Late Friday night, I attempted to download the Access Upsizing tool from the Microsoft Web site but was unable to gain access to any page on the site. The reason? Well, it seems Microsoft uploaded a pre-release build of Internet Explorer 4.0--either build 1400 or 1410 according to sources-- to a beta server and inadvertently left anonymous access on. Word spread quickly, and Microsoft's servers were hammered throughout the night. By Saturday morning, Microsoft had found out about the problem and turned off anonymous access to the build, which supposedly included the latest version of Memphis (Windows 97) as well.

According to several e-mails I received this weekend from people who were able to download the program, Internet Explorer 4.0 works as advertised. Also, the public IE 4.0 newsgroup is again abuzz with rumors and speculation about the impending release. No offense to Netscape, but only Microsoft's browser releases cause this sort of excitement and anticipation: the last time that many browser fans got this rabid was in August when Internet Explorer 3.0 was released.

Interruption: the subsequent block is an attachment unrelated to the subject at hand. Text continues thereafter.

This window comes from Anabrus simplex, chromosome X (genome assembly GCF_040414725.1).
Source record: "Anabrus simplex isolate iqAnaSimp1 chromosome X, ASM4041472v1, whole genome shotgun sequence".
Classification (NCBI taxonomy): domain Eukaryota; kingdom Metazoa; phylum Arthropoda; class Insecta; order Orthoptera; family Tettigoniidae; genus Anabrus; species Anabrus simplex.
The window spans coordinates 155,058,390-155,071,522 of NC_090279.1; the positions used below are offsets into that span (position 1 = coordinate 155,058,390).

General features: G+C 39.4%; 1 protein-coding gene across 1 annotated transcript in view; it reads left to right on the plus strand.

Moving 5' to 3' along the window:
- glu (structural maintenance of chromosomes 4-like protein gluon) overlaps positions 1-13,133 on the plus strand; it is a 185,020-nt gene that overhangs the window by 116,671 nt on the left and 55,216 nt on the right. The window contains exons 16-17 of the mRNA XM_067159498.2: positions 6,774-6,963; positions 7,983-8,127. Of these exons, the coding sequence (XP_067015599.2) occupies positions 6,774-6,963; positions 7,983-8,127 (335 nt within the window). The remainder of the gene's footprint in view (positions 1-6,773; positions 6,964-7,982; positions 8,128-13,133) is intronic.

PC Week Labs has reviewed a pre-release copy of Internet Explorer 4.0, so if you can't get enough news about this product, you should check it out. According to PC Week, the most compelling feature of IE 4.0 is the Active Desktop, and HTML interface for the Windows shell. Also notable are the "much-improved" mail client and "small but helpful enhancements to the browser